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J Emerg Med. 2013 Sep;45(3):441-9. doi: 10.1016/j.jemermed.2013.05.005. Epub 2013 Jul 8.

Indicators of intimate partner violence: identification in emergency departments.

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1
University of North Carolina, Chapel Hill, Chapel Hill, North Carolina, USA.

Abstract

BACKGROUND:

Intimate partner violence (IPV) is a widespread, but often unidentified, health concern. Understanding distinguishing characteristics of IPV assaults when compared to non-IPV assaults would advance IPV identification in health care settings.

STUDY OBJECTIVES:

We sought to determine incident-specific factors differentiating these two assault types using Emergency Department (ED) visit data from a unique active surveillance system.

METHODS:

New York City Department of Health and Mental Hygiene's Injury Surveillance System 2000-2007 data were analyzed to describe a sample of assault-related ED visits. Data analyses were gender specific. Bivariate analyses were conducted to estimate the crude effect of each independent variable on the outcome: IPV-related (vs. non-IPV-related) assaults. Multivariable logistic regression was conducted to compare IPV-related to non-IPV-related assaults on incident-specific factors.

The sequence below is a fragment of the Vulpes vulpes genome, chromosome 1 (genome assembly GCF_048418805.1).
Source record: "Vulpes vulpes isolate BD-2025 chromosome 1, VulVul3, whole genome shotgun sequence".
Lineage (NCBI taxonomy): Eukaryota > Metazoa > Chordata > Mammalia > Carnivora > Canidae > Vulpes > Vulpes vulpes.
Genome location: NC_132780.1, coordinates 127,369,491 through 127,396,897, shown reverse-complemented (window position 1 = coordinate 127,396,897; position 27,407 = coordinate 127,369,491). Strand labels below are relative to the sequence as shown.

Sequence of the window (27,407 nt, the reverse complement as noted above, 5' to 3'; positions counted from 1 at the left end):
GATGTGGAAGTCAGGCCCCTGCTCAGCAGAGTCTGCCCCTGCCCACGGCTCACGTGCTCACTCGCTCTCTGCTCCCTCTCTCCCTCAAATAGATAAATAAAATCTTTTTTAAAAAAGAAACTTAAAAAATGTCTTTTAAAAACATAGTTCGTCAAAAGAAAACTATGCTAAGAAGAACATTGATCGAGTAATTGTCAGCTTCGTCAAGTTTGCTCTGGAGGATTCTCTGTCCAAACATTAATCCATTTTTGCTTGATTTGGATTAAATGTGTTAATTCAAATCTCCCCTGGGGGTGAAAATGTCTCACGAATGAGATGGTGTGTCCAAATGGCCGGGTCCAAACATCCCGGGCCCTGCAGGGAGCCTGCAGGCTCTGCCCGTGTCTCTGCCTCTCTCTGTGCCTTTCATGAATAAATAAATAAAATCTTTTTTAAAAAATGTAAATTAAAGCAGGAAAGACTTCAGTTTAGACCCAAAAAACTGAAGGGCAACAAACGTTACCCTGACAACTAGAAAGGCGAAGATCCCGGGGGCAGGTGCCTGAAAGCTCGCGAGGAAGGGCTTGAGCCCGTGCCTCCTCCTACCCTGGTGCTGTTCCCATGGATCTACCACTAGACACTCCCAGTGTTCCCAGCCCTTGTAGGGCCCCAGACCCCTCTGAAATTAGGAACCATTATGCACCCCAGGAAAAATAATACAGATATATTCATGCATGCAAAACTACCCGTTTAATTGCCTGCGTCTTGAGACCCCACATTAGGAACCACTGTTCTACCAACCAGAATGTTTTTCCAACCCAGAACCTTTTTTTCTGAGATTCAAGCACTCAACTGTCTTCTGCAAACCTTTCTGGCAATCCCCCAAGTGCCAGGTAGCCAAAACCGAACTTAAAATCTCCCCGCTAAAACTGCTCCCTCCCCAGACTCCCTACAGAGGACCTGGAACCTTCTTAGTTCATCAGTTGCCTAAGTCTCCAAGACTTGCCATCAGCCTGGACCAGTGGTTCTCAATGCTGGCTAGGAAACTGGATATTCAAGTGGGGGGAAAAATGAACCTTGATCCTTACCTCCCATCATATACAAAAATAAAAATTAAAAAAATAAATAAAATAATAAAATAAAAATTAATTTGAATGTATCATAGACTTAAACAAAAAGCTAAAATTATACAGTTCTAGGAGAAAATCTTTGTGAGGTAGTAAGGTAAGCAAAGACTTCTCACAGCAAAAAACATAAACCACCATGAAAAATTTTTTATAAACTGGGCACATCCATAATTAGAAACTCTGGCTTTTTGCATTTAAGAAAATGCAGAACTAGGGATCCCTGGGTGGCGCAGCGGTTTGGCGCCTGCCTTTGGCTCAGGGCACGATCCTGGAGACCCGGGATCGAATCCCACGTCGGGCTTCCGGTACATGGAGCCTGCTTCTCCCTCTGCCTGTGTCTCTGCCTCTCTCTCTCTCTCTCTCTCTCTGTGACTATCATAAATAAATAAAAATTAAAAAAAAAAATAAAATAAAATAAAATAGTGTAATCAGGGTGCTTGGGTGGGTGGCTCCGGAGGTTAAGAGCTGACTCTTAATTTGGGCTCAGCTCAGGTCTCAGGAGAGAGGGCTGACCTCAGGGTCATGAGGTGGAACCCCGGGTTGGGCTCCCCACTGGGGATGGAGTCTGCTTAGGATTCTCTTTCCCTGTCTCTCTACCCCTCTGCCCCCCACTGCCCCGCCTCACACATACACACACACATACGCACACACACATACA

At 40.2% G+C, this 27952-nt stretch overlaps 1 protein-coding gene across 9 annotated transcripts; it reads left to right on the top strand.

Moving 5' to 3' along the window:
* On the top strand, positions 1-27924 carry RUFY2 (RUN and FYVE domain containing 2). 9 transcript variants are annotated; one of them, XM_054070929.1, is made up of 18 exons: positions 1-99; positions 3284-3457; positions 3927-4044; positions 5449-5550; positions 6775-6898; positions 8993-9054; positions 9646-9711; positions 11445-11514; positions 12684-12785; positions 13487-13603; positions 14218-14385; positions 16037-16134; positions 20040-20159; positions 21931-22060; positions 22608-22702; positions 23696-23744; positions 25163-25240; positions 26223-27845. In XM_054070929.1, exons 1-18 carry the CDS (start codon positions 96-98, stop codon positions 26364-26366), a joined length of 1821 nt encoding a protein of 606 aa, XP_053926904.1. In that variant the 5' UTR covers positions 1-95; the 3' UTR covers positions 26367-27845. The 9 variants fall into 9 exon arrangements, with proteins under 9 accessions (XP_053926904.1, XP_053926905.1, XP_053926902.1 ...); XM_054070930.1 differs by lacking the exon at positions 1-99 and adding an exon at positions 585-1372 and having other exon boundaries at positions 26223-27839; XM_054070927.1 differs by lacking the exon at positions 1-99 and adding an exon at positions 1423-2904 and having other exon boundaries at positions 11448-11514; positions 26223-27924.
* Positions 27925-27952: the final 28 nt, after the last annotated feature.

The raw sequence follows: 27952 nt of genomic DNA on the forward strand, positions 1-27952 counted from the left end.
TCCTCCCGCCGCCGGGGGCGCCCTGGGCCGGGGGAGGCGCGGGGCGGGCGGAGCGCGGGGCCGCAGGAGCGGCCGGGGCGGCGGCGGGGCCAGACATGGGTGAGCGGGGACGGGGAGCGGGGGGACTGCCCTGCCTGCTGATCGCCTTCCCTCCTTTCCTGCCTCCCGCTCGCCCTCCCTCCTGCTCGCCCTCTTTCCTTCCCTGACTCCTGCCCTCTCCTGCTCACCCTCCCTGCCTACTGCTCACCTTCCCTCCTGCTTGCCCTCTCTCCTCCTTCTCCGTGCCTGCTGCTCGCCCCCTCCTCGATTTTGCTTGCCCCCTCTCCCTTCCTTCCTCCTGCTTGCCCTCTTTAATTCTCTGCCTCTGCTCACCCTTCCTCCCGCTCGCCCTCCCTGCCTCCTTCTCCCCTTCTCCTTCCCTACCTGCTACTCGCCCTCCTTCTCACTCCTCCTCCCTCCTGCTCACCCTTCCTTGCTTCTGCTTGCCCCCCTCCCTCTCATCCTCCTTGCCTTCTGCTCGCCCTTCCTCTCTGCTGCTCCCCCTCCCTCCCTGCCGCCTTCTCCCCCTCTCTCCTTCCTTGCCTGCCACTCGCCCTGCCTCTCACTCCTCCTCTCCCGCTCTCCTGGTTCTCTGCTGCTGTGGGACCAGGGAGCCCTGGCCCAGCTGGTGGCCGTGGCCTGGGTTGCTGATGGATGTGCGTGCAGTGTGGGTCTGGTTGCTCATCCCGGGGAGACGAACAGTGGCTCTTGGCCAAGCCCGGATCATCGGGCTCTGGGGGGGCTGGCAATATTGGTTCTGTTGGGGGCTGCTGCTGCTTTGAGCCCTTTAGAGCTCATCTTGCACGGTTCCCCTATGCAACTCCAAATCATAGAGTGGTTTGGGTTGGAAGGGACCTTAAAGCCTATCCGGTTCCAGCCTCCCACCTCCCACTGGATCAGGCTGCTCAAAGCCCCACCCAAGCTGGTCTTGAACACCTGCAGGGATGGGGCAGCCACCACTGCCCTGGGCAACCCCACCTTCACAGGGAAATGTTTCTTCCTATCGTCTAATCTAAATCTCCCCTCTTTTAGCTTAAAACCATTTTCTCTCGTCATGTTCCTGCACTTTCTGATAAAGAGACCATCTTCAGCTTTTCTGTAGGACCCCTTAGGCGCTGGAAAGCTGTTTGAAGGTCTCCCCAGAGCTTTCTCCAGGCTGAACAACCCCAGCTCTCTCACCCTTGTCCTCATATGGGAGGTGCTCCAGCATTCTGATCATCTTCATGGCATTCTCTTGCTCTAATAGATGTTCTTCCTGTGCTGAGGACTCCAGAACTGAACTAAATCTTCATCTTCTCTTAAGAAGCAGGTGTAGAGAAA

RESULTS:

Among 5514 assault-related ED visits for women, 1530 visits were IPV related; 2040 were non-IPV related. Among 9476 assault-related visits for men, these frequencies were 395 and 2878, respectively. Among women, occurrence in the home (adjusted odds ratio [AOR] 12.8), head injury (AOR 1.6), and sexual violence (AOR 0.4) distinguished IPV- from non-IPV-related assaults. Among men, occurrence in the home (AOR 25.9) and alcohol use (AOR 2.0) distinguished IPV- from non-IPV-related assaults.

CONCLUSION:

For both women and men, victims assaulted at home had an elevated risk for IPV. These findings suggest that directed probing for assault incident characteristics - particularly incident location - may be an efficient, effective complement to current IPV screening practices for the busy ED provider. Incident location can be a cue to deepen inquiry about IPV among assault victims.

KEYWORDS:

Emergency Department; assault; intimate partner violence; screening and identification

PMID:
23845524
DOI:
10.1016/j.jemermed.2013.05.005
[Indexed for MEDLINE]
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